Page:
From there it only gets worse. Some Chinese officials are already openly talking about America's decline in the region and the day when Beijing is Asia's new hegemonic power — thanks to President Trump. One such official, a retired Chinese People's Liberation Army leader explained to me the other day why he loves Trump, and it made me cringe.

"Your new president is exactly the leader for America we have been dreaming of — his need for attention and good press makes him weak," he explained.

"He is his own worst enemy. The more scandals, tweets, and firings will only make his competition overseas move against him. And don't think we [China] won't — this just might be our time to alter what you Americans love to call the status quo to our liking."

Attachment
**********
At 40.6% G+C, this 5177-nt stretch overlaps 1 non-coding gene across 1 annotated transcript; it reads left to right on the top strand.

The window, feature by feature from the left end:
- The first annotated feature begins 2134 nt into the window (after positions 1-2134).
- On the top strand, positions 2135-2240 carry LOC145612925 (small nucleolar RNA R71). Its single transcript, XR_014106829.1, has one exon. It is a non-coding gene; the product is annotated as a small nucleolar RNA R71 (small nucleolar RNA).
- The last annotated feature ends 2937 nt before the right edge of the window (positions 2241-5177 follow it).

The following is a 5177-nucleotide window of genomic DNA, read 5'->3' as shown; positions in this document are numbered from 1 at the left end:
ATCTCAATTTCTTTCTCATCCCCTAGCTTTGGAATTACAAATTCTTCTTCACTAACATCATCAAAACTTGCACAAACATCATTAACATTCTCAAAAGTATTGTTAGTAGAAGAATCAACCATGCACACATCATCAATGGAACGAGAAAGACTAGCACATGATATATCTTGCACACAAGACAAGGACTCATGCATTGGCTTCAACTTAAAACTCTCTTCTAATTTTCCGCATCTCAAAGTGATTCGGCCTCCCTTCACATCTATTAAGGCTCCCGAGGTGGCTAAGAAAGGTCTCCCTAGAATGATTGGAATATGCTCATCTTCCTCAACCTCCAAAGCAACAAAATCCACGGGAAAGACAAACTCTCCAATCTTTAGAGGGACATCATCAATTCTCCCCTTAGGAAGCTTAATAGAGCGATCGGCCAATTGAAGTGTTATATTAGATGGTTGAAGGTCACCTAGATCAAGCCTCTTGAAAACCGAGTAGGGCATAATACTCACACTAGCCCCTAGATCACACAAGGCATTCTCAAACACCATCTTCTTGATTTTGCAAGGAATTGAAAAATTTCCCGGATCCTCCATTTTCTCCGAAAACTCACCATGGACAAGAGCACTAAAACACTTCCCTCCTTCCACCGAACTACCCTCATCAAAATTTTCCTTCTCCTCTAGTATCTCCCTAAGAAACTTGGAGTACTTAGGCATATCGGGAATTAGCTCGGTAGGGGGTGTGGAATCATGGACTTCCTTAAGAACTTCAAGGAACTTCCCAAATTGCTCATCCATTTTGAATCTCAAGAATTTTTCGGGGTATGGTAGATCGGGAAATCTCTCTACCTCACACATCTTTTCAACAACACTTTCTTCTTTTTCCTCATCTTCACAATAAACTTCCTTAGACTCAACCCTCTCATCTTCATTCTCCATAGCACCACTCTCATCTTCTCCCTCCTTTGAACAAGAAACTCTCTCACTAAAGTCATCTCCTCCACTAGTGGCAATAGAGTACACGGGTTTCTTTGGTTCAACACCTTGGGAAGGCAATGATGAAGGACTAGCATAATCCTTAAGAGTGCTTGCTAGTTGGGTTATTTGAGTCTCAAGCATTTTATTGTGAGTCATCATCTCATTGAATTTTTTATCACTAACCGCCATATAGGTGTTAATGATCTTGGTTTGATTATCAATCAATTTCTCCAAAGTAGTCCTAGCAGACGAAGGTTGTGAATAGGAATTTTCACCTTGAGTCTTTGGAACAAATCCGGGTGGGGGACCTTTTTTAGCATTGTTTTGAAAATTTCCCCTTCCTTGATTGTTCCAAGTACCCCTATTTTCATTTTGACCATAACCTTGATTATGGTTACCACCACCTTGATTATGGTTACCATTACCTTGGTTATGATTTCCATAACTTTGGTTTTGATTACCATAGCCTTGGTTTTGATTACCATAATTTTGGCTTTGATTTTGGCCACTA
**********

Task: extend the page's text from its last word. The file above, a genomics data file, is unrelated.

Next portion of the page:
And just a quick sample of recent news suggests China might be heeding the official's advice. Beijing has once again started to militarize its new islands in the South China Sea — turned from almost nothing in 2014 into growing strategic bases that could be used to dominate sea lanes worth over $5 billion. Equipped with deep water ports, massive airfields that could house any plane in China's arsenal, and enough land to base some of Beijing's most powerful weapons — like missiles that could sink U.S. aircraft carriers — China could be setting the stage to dominate the South China Sea, the beating economic heart of Asia.